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After winning lawsuit, ActiveVideo asking courts to shut down Verizon FiOS

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A jury in the U.S. District Court for the Eastern District of Virginia awarded ActiveVideo Networks a $115 million payout after it was determined that Verizon infringed on four patents owned by the company. As of Friday, ActiveVideo announced intentions of seeking an injunction against Verizon to shut down the entire FiOS network. FiOS makes up nearly $2 billion of Verizon’s total consumer revenue due to the 3.8 million FiOS TV users and 4.5 million FiOS broadband customers. If an injunction is successful, Verizon also has to worry about losing customers unhappy about the outage.  

newfiosguide03aThe patents specifically refer to interactive applications as well as video-on-demand elements, thus it’s possible that Verizon could remove a portion of the service while finding new methods to work around it. Verizon plans to appeal the lawsuit verdict as well. The ActiveVideo CloudTV platform is currently being utilized by one of Verizon’s competitors, Cablevision. ActiveVideo was an early developer of video-on-demand technology over the last two decades and has turned to developing platforms for interactive applications as of late.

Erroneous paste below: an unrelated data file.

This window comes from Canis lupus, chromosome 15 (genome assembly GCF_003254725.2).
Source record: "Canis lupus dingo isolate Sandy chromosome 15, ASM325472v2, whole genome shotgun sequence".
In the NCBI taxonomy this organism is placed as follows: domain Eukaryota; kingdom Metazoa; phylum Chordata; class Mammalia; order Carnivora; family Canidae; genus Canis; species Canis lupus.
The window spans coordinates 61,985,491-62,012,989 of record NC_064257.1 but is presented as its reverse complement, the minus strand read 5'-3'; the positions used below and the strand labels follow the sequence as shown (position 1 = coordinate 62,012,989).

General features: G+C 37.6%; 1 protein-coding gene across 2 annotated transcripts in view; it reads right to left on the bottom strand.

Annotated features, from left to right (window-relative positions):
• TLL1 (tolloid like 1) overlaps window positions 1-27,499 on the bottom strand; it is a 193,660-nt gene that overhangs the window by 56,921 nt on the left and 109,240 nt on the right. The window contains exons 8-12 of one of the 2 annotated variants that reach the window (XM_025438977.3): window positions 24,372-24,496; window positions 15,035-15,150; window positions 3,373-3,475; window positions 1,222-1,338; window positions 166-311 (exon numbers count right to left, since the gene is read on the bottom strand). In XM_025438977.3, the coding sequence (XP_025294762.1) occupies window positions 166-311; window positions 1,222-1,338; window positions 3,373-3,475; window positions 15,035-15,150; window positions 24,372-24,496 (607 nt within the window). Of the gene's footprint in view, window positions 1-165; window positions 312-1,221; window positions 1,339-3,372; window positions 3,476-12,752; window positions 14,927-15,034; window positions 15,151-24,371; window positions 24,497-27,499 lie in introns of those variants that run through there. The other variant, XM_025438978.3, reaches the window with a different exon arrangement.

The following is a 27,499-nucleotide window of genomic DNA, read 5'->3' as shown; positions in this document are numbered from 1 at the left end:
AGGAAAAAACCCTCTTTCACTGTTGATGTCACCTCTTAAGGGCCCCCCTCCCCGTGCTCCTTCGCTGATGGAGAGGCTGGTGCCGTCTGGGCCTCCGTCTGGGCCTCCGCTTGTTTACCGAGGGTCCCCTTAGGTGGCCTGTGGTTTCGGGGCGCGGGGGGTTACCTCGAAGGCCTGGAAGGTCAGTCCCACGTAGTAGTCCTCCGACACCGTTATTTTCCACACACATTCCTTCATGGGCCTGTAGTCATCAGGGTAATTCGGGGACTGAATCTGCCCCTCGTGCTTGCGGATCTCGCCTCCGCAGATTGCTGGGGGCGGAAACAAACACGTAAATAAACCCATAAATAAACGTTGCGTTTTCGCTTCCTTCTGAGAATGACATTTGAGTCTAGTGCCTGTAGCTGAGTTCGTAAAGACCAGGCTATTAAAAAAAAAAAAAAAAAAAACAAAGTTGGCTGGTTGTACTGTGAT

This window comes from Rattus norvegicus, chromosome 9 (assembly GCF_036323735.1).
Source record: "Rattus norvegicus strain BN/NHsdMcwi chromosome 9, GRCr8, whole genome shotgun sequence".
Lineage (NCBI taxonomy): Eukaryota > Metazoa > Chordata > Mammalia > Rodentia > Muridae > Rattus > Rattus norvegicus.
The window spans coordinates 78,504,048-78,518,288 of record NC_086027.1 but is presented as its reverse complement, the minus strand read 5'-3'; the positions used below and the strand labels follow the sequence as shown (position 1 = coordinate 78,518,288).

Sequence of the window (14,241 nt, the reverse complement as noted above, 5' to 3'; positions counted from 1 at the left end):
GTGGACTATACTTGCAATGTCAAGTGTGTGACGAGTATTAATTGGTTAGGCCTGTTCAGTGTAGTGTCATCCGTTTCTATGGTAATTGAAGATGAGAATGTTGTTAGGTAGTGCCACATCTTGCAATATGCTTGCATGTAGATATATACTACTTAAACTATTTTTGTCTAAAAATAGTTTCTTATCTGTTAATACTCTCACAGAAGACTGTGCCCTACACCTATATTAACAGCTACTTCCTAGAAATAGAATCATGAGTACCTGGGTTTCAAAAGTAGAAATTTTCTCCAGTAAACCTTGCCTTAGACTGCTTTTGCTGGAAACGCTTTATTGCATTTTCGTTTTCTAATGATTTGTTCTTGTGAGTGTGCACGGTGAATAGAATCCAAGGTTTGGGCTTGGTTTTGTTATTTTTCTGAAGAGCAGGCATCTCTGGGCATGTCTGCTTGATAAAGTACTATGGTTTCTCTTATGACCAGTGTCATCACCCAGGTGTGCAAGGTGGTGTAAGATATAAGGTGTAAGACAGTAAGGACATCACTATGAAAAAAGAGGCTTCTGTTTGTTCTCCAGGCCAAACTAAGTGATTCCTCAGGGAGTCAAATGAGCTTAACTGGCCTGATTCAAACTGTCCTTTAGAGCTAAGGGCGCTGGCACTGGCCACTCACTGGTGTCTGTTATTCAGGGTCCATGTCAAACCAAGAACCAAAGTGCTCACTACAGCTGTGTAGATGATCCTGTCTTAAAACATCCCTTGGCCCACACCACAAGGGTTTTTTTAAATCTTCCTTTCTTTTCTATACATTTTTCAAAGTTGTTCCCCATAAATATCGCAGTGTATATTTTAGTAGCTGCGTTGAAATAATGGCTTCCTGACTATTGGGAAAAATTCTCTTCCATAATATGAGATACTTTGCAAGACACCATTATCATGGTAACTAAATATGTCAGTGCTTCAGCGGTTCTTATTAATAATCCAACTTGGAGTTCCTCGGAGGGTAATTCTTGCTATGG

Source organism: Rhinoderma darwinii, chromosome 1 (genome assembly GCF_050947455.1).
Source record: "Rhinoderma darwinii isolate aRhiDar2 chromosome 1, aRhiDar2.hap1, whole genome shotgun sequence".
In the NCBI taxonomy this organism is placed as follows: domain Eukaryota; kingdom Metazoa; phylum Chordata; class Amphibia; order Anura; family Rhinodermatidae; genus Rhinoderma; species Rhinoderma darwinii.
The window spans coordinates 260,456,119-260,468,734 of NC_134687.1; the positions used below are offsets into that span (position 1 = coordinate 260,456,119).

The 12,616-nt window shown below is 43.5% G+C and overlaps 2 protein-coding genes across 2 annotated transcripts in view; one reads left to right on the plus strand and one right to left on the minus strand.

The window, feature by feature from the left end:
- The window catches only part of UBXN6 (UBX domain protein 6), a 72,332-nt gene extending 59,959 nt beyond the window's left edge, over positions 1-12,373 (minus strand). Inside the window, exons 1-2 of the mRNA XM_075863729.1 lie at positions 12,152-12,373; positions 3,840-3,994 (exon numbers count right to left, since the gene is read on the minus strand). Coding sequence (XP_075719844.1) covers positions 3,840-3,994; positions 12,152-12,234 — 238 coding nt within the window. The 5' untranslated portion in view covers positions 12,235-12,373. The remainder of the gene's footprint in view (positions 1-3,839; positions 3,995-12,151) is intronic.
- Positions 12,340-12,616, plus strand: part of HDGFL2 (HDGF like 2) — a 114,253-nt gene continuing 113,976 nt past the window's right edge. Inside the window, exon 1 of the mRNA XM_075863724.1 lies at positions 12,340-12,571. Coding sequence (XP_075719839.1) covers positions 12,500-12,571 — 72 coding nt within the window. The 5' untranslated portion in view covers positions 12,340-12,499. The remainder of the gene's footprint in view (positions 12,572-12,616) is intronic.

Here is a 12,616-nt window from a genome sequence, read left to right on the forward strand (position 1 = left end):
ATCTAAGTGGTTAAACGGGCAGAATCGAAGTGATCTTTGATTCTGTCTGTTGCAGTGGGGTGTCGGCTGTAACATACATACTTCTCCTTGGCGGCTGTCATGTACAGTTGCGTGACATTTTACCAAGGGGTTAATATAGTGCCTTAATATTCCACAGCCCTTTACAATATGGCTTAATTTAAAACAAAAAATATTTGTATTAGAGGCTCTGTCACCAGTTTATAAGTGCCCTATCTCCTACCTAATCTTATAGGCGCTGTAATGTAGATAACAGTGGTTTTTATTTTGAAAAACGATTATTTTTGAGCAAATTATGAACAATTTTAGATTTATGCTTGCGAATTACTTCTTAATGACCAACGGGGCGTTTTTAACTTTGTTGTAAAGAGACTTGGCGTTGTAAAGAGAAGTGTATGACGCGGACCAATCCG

Verizon also faces a massive problem with organized labor as about 45,000 wireline workers are on strike due to rising health care costs. 35,000 of these workers are members of the Communication Workers of America union and 10,000 are members of the International Brotherhood of Electrical Workers union. The union members currently don’t pay any health care premiums, only co-payments when visiting a health care professional. Since older retirees outnumber younger active workers, the health care costs are rising rapidly for Verizon. Verizon is also seeing a rapid decrease in wireline usage as more Americans are switching from landlines to cell phones for primary home lines. According to the CWA, Verizon is requesting about $1 billion in concessions from union employees. Verizon’s last worker strike was in 2000 and cost the company about $40 million after an 18-day negotiation period.

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